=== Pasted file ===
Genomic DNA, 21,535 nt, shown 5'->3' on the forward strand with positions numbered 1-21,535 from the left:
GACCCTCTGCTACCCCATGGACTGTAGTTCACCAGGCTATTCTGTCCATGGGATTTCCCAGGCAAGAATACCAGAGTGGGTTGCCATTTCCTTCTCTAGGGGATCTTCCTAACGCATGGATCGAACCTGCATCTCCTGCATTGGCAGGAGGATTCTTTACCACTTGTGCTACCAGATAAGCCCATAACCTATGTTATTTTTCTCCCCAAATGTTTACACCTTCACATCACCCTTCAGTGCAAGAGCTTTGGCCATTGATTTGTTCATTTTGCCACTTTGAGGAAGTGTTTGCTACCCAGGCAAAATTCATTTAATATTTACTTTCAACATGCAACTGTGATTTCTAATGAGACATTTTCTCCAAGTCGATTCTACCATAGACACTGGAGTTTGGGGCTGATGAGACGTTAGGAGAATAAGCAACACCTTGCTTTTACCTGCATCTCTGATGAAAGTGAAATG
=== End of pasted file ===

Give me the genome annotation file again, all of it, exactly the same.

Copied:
Genomic DNA, 21,535 nt, shown 5'->3' on the forward strand with positions numbered 1-21,535 from the left:
GACCCTCTGCTACCCCATGGACTGTAGTTCACCAGGCTATTCTGTCCATGGGATTTCCCAGGCAAGAATACCAGAGTGGGTTGCCATTTCCTTCTCTAGGGGATCTTCCTAACGCATGGATCGAACCTGCATCTCCTGCATTGGCAGGAGGATTCTTTACCACTTGTGCTACCAGATAAGCCCATAACCTATGTTATTTTTCTCCCCAAATGTTTACACCTTCACATCACCCTTCAGTGCAAGAGCTTTGGCCATTGATTTGTTCATTTTGCCACTTTGAGGAAGTGTTTGCTACCCAGGCAAAATTCATTTAATATTTACTTTCAACATGCAACTGTGATTTCTAATGAGACATTTTCTCCAAGTCGATTCTACCATAGACACTGGAGTTTGGGGCTGATGAGACGTTAGGAGAATAAGCAACACCTTGCTTTTACCTGCATCTCTGATGAAAGTGAAATG